A.J. Manglehorn is a reclusive Texas key-maker who spends his days caring for his cat, finding comfort in his work and lamenting a long lost love. Enter kind-hearted bank teller Dawn whose interest in the eccentric Manglehorn may just be able to draw him out of his shell. Written by
Manglehorn is in essence a small simple story. No CG-I, no huge twists or plot points but rather a amazingly woven story of a lonely man attempting to overcome the loss of his old love. Al Pacino plays a role very different from the norm, hes a sarcastic, sad and sometimes bitter old man who spends his days either alone at his locksmith or mourning over a love that "could have been". Without spoiling anything, Manglehorn our main character slowly learns to love life again with the help of a friend. David Gorden Green does an incredible job at making this simple story pop by making many almost surreal like scenes (Most notably the watermelon scene). There are even scenes that are downright poetic (Scenes sometimes play out as Manglehorn recites a poem in the back, this is better than it may sound). As the story progresses it get quite deep, going into interesting back-stories about Manglehorns family (Mostly about the father and son relationship) and even at times very magical elements are hinted at.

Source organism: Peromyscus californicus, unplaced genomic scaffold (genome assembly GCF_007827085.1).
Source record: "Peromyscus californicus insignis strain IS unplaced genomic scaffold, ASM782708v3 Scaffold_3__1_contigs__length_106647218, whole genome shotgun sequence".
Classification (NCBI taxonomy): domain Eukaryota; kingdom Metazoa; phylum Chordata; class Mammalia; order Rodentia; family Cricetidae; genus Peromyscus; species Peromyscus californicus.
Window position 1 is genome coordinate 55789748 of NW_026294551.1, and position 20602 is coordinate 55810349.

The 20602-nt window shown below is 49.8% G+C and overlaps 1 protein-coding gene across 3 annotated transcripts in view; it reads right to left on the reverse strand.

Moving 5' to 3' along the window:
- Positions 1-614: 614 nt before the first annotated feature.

I was lucky enough to see Manglehorn at TIFF this past September. If you get the chance this is a film that needs to be seen.
36 of 50 people found this review helpful.
Was this review helpful to you?